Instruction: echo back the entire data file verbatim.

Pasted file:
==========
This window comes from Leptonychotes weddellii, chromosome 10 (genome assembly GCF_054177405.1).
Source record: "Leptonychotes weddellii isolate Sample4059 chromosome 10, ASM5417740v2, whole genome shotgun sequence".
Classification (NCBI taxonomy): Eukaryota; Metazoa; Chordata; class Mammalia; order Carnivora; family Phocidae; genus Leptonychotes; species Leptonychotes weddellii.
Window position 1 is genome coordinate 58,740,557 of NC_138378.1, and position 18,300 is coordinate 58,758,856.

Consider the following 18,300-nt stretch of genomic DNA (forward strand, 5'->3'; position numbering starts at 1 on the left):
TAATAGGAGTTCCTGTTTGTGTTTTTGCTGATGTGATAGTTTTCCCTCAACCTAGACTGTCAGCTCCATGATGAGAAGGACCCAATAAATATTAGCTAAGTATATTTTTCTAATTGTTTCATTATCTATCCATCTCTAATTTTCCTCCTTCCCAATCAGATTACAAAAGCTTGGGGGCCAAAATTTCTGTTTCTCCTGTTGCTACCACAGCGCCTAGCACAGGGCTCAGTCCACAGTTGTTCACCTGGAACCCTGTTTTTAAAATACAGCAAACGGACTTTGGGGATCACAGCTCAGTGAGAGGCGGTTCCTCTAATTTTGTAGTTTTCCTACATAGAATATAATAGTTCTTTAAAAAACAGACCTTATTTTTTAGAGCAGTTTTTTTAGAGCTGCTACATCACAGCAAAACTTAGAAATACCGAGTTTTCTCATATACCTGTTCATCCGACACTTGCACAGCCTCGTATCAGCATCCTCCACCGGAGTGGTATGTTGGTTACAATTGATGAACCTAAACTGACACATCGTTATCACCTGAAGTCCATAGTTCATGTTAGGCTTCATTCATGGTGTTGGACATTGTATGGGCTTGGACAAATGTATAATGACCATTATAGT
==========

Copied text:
This window comes from Leptonychotes weddellii, chromosome 10 (genome assembly GCF_054177405.1).
Source record: "Leptonychotes weddellii isolate Sample4059 chromosome 10, ASM5417740v2, whole genome shotgun sequence".
Classification (NCBI taxonomy): Eukaryota; Metazoa; Chordata; class Mammalia; order Carnivora; family Phocidae; genus Leptonychotes; species Leptonychotes weddellii.
Window position 1 is genome coordinate 58,740,557 of NC_138378.1, and position 18,300 is coordinate 58,758,856.

Consider the following 18,300-nt stretch of genomic DNA (forward strand, 5'->3'; position numbering starts at 1 on the left):
TAATAGGAGTTCCTGTTTGTGTTTTTGCTGATGTGATAGTTTTCCCTCAACCTAGACTGTCAGCTCCATGATGAGAAGGACCCAATAAATATTAGCTAAGTATATTTTTCTAATTGTTTCATTATCTATCCATCTCTAATTTTCCTCCTTCCCAATCAGATTACAAAAGCTTGGGGGCCAAAATTTCTGTTTCTCCTGTTGCTACCACAGCGCCTAGCACAGGGCTCAGTCCACAGTTGTTCACCTGGAACCCTGTTTTTAAAATACAGCAAACGGACTTTGGGGATCACAGCTCAGTGAGAGGCGGTTCCTCTAATTTTGTAGTTTTCCTACATAGAATATAATAGTTCTTTAAAAAACAGACCTTATTTTTTAGAGCAGTTTTTTTAGAGCTGCTACATCACAGCAAAACTTAGAAATACCGAGTTTTCTCATATACCTGTTCATCCGACACTTGCACAGCCTCGTATCAGCATCCTCCACCGGAGTGGTATGTTGGTTACAATTGATGAACCTAAACTGACACATCGTTATCACCTGAAGTCCATAGTTCATGTTAGGCTTCATTCATGGTGTTGGACATTGTATGGGCTTGGACAAATGTATAATGACCATTATAGT